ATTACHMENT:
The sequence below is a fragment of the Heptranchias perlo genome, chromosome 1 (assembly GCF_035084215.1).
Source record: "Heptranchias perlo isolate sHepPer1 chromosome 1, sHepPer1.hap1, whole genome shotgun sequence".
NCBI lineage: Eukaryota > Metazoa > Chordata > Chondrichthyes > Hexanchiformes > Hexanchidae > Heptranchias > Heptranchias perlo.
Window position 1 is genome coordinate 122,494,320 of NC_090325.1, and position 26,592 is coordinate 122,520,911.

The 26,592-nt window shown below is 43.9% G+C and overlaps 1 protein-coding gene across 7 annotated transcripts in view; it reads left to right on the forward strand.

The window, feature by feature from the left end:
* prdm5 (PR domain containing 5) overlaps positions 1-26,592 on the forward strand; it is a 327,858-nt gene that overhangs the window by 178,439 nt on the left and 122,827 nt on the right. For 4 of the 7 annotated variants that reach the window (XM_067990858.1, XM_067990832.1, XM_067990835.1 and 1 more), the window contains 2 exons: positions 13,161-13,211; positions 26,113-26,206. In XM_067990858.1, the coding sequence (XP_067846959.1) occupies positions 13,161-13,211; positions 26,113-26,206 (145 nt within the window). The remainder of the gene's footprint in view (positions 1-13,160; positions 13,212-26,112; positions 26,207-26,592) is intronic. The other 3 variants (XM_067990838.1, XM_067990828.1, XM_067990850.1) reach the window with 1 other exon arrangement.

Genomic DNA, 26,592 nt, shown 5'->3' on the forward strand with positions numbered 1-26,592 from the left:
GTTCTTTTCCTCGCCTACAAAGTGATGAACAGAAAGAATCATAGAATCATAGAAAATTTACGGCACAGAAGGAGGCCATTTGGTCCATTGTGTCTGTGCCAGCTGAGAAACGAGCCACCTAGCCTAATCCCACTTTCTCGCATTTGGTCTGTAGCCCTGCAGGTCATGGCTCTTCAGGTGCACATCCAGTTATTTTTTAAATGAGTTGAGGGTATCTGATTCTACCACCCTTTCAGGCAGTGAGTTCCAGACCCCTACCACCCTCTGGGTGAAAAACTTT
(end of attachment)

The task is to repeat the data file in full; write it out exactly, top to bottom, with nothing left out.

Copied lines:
The sequence below is a fragment of the Heptranchias perlo genome, chromosome 1 (assembly GCF_035084215.1).
Source record: "Heptranchias perlo isolate sHepPer1 chromosome 1, sHepPer1.hap1, whole genome shotgun sequence".
NCBI lineage: Eukaryota > Metazoa > Chordata > Chondrichthyes > Hexanchiformes > Hexanchidae > Heptranchias > Heptranchias perlo.
Window position 1 is genome coordinate 122,494,320 of NC_090325.1, and position 26,592 is coordinate 122,520,911.

The 26,592-nt window shown below is 43.9% G+C and overlaps 1 protein-coding gene across 7 annotated transcripts in view; it reads left to right on the forward strand.

The window, feature by feature from the left end:
* prdm5 (PR domain containing 5) overlaps positions 1-26,592 on the forward strand; it is a 327,858-nt gene that overhangs the window by 178,439 nt on the left and 122,827 nt on the right. For 4 of the 7 annotated variants that reach the window (XM_067990858.1, XM_067990832.1, XM_067990835.1 and 1 more), the window contains 2 exons: positions 13,161-13,211; positions 26,113-26,206. In XM_067990858.1, the coding sequence (XP_067846959.1) occupies positions 13,161-13,211; positions 26,113-26,206 (145 nt within the window). The remainder of the gene's footprint in view (positions 1-13,160; positions 13,212-26,112; positions 26,207-26,592) is intronic. The other 3 variants (XM_067990838.1, XM_067990828.1, XM_067990850.1) reach the window with 1 other exon arrangement.

Genomic DNA, 26,592 nt, shown 5'->3' on the forward strand with positions numbered 1-26,592 from the left:
GTTCTTTTCCTCGCCTACAAAGTGATGAACAGAAAGAATCATAGAATCATAGAAAATTTACGGCACAGAAGGAGGCCATTTGGTCCATTGTGTCTGTGCCAGCTGAGAAACGAGCCACCTAGCCTAATCCCACTTTCTCGCATTTGGTCTGTAGCCCTGCAGGTCATGGCTCTTCAGGTGCACATCCAGTTATTTTTTAAATGAGTTGAGGGTATCTGATTCTACCACCCTTTCAGGCAGTGAGTTCCAGACCCCTACCACCCTCTGGGTGAAAAACTTT